September 1, 2015
Woke up this morning to Cho Eun making me promise to visit again. Se Eun must have told her about my squishy chest because Cho Eun tried to discreetly poke and rub at it. Hee Jun wished me off well and Se Na drove me to the orientation site.
Why do they call this day orientation? It was more like a meeting. All of the new Guest English Teachers (GET) met up in a lobby where our interviewer, Daniel, told us the city we would be working in. By the way, Daniel was actually really personable contrary to his demeanor during the interview. A half hour later, we were called one-by-one into a conference room to meet our co-teachers. We were able to chat a little and work out some of the jitters. Then the co-teachers were informed in Korean about what they were supposed to do regarding our bank, housing, immigration, etc. Daniel translated in English. After an hour, the GETs split our separate ways to start our new lives in Korea.
I am assigned to Milseong Girls Middle School in Miryang. My main co-teacher goes by Sunny. I have two other co-teachers named Sue and An. Sunny took me to the bank and set up my account, took me to the apartment, took me to the school to meet the staff, and took me to the store to buy things for my apartment. Everything was going smoothly until the gas man came to my apartment. The gas bill is listed under my name and because I’m a foreigner, I am required to pay 500,000 won ($420.00) as a deposit. That’s over half of the cash amount I had brought with me. Sunny was a firecracker and argued with the man for awhile. When it was clear that nothing could be done, she went to the bank and took out the money from her own bank account. I was able to pay back the money a few days later when my reimbursement check came in, but it doesn’t change how grateful I felt that Sunny would do that for me.
Things are really good right now. I love my school. The students are a lot of fun and the staff is kind. Kind isn’t even a good enough word for it. I was worried before coming to Korea that my Gyopo status (Korean-born, western-raised) would be a turn off and I would suffer from reverse prejudice that I’ve read about. That hasn’t been the case at all. My principal met with me and told me how thankful he was that I was Korean and American and willing to come to Korea to teach. My vice-principal, who doesn’t speak much English, wants me to keep his phone number so that if I have a major problem, I can call him for help. The office manager has invited me to her home and wants to prepare a traditional Korean birthday dinner for me even though my birthday falls on Chuseok, one of the busiest cooking holidays of the year. Other teachers have also invited me to their homes for dinner and to meet their families. Many of the teachers go out of their way to try to talk to me in English and Korean.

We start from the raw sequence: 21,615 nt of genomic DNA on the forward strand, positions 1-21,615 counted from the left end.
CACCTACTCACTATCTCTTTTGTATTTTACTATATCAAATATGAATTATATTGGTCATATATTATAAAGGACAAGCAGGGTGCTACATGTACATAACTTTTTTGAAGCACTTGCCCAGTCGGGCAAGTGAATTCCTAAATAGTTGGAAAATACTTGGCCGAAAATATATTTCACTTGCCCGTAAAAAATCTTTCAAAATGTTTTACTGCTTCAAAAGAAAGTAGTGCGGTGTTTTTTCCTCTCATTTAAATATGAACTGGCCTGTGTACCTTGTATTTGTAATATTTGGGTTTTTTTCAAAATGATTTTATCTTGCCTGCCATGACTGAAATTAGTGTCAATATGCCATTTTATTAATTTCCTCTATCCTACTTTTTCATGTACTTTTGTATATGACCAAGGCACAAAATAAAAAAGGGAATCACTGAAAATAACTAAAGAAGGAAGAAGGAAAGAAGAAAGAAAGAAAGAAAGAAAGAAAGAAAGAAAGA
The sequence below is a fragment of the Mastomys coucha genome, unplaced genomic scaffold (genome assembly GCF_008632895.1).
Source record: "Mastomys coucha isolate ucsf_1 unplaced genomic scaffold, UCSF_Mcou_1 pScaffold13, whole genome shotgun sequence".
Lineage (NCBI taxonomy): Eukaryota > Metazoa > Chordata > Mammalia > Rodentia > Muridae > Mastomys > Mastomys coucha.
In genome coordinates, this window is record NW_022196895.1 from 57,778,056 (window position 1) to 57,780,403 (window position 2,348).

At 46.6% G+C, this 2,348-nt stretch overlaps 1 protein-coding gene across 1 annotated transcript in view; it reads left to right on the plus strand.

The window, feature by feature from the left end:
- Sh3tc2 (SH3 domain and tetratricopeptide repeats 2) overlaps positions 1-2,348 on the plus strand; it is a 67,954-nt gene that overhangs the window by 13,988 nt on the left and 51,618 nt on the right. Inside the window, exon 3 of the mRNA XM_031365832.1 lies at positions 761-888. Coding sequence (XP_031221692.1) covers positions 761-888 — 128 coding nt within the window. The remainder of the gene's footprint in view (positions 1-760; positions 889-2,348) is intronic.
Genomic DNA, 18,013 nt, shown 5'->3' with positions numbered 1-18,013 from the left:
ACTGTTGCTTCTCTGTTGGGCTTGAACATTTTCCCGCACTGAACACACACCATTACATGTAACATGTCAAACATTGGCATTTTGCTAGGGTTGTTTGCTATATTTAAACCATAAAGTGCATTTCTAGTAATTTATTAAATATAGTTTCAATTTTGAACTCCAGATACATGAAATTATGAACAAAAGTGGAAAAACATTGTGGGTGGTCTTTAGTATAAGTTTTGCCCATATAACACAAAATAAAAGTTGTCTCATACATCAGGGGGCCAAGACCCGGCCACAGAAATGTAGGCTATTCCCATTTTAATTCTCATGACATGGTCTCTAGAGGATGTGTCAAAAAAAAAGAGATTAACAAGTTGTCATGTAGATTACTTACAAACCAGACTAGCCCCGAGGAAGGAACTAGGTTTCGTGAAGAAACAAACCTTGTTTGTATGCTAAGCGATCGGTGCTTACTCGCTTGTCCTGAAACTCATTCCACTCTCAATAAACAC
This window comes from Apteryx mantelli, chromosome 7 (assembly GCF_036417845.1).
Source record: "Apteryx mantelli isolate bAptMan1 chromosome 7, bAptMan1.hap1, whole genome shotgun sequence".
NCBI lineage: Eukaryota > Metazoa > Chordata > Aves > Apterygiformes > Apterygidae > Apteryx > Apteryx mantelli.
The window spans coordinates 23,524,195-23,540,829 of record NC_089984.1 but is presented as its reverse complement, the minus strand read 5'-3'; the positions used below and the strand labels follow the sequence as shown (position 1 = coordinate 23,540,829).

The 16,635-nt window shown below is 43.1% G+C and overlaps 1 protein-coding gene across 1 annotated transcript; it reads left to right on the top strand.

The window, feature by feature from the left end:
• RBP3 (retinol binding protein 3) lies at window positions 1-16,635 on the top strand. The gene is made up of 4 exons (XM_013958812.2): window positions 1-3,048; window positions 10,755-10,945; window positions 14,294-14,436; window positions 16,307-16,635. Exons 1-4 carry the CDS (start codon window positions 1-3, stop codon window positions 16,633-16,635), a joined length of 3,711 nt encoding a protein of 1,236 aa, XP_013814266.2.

Aside from work, I met other foreign teachers in the city. One girl named Hang lives in the same building as I do. Hang has been here for about 4 months or so and has taken me under her wing. She’s bought me food, shown me the city, and taught me a lot about living in Korea. She has a very similar sense of humor as mine so I’m especially happy to have met her. Overall. all of the foreign teachers are fun people. I’m glad that I was finally able to connect with some of them.
Life is pretty awesome. I’m finding and experiencing new things everyday. I’m slowly building more confidence in Korean, and I’m hoping to make some Korean friends. Sometimes I worry about how I’ll feel once the shininess has worn off, but for now I’m focusing on enjoying the adventure.